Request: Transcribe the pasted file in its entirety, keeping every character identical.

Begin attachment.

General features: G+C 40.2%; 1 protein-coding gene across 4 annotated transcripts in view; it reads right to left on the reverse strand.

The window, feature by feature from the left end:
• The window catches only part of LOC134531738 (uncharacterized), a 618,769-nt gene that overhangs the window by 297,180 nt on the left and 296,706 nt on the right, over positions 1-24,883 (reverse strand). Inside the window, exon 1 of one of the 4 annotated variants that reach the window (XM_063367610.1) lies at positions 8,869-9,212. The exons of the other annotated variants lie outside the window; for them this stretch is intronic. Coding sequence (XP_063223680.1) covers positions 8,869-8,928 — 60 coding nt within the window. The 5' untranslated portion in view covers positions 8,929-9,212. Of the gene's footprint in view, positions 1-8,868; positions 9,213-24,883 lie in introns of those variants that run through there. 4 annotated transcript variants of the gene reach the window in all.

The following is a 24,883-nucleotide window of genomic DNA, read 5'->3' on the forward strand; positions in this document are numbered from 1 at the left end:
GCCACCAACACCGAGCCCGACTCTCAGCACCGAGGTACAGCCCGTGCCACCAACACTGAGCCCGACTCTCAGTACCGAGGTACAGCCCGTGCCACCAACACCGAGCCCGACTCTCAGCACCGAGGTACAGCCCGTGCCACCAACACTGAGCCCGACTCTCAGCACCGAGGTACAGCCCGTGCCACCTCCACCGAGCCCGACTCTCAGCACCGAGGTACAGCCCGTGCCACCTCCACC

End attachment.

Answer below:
General features: G+C 40.2%; 1 protein-coding gene across 4 annotated transcripts in view; it reads right to left on the reverse strand.

The window, feature by feature from the left end:
• The window catches only part of LOC134531738 (uncharacterized), a 618,769-nt gene that overhangs the window by 297,180 nt on the left and 296,706 nt on the right, over positions 1-24,883 (reverse strand). Inside the window, exon 1 of one of the 4 annotated variants that reach the window (XM_063367610.1) lies at positions 8,869-9,212. The exons of the other annotated variants lie outside the window; for them this stretch is intronic. Coding sequence (XP_063223680.1) covers positions 8,869-8,928 — 60 coding nt within the window. The 5' untranslated portion in view covers positions 8,929-9,212. Of the gene's footprint in view, positions 1-8,868; positions 9,213-24,883 lie in introns of those variants that run through there. 4 annotated transcript variants of the gene reach the window in all.

The following is a 24,883-nucleotide window of genomic DNA, read 5'->3' on the forward strand; positions in this document are numbered from 1 at the left end:
GCCACCAACACCGAGCCCGACTCTCAGCACCGAGGTACAGCCCGTGCCACCAACACTGAGCCCGACTCTCAGTACCGAGGTACAGCCCGTGCCACCAACACCGAGCCCGACTCTCAGCACCGAGGTACAGCCCGTGCCACCAACACTGAGCCCGACTCTCAGCACCGAGGTACAGCCCGTGCCACCTCCACCGAGCCCGACTCTCAGCACCGAGGTACAGCCCGTGCCACCTCCACC